Morning Operations Meeting
You get paid to deliver a service. You want to deliver that service to the level of your customers’ expectations, or at least to some internally defined level. So how often do you meet to discuss your service delivery quality?
In our experience, most companies meet only when there is a problem. Day in and day out many Software as a Service companies will operate their services throughout the day and simply not take the time to step back and look at the last day’s worth of issues, all open issues that are not yet resolved and diagnose service delivery problems. How could this be you ask? Well, we honestly don’t know!
As we’ve written before, if you are a SaaS company your business is predicated first and foremost on SERVICE DELIVERY! Developing software is important – but what makes you money is the delivery of a service. Get this straight folks, because it is a major mind shift.
In our view, it is absolutely critical to start the business day with a review of the past day’s service delivery. We call this the “Morning Operations Meeting” or “Morning Operations Review”. Every day we ask our clients to review major issues from the previous day, overall service quality (response times, availability, major interruptions or bugs live on the site, etc), and all major open issues identified in past days. Ideally the notion of an incident (a thing that happens in production and causes customer complaint) and the notion of a problem (a thing that causes an incident) are separated in this meeting. Both should be discussed – but they are really two separate things.
Ideally this meeting will have representatives from your customer support organization, technical operations and infrastructure teams and software development teams. Inputs to the meeting are a representation of customer complaints, complaints regarding service within the company, manual identification of issues, automated identification of issues (such as through a monitoring system to include Service Level metrics), predictive identification of future problems (such as might be the case from a capacity management team) and all appropriate service level information.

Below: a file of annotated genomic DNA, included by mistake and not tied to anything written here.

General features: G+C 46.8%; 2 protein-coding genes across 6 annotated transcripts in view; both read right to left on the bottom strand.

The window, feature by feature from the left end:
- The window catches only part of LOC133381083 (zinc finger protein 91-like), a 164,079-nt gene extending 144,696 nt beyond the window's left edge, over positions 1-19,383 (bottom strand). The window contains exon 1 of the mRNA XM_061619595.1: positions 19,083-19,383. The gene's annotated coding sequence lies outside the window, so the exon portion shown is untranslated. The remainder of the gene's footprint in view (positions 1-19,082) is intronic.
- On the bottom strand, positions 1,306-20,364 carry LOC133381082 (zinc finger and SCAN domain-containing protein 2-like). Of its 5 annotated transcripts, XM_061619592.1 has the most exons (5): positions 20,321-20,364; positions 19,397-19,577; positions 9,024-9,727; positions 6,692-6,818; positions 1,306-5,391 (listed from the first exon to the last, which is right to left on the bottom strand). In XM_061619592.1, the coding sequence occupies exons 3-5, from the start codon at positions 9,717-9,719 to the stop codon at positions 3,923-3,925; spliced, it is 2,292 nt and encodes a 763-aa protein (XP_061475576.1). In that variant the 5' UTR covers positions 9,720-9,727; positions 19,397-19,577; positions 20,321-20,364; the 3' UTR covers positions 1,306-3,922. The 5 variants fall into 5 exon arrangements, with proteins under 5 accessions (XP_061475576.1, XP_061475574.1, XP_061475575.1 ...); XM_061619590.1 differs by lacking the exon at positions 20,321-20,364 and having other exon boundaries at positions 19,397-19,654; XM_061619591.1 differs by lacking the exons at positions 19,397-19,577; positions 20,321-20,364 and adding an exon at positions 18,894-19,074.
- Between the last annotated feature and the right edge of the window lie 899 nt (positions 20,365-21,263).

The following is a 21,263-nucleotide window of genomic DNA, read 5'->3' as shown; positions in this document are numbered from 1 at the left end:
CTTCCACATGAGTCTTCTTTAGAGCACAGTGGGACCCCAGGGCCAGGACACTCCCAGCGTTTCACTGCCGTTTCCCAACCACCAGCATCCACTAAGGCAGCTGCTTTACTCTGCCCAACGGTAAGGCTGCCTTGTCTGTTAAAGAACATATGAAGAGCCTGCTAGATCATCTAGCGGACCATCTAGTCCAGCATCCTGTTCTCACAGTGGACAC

Open incidents and problems from the issue tracking system are discussed, updated, etc. Owners are assigned to new incidents and problems (if they haven’t been already) and new issues are updated if any were missed from the previous day’s operations.
Outputs from the meeting are updated service level reports, scheduling of post mortems for large incidents, updated problem reports and data for monthly or quarterly look backs or reviews (more on this later).
If done well, the morning meeting helps inform architectural changes that are necessary in the scalability summits or in other product development and architecture meetings. Recurring problems should be easily identified within the issue management as a result of heightened oversight and analysis of the system.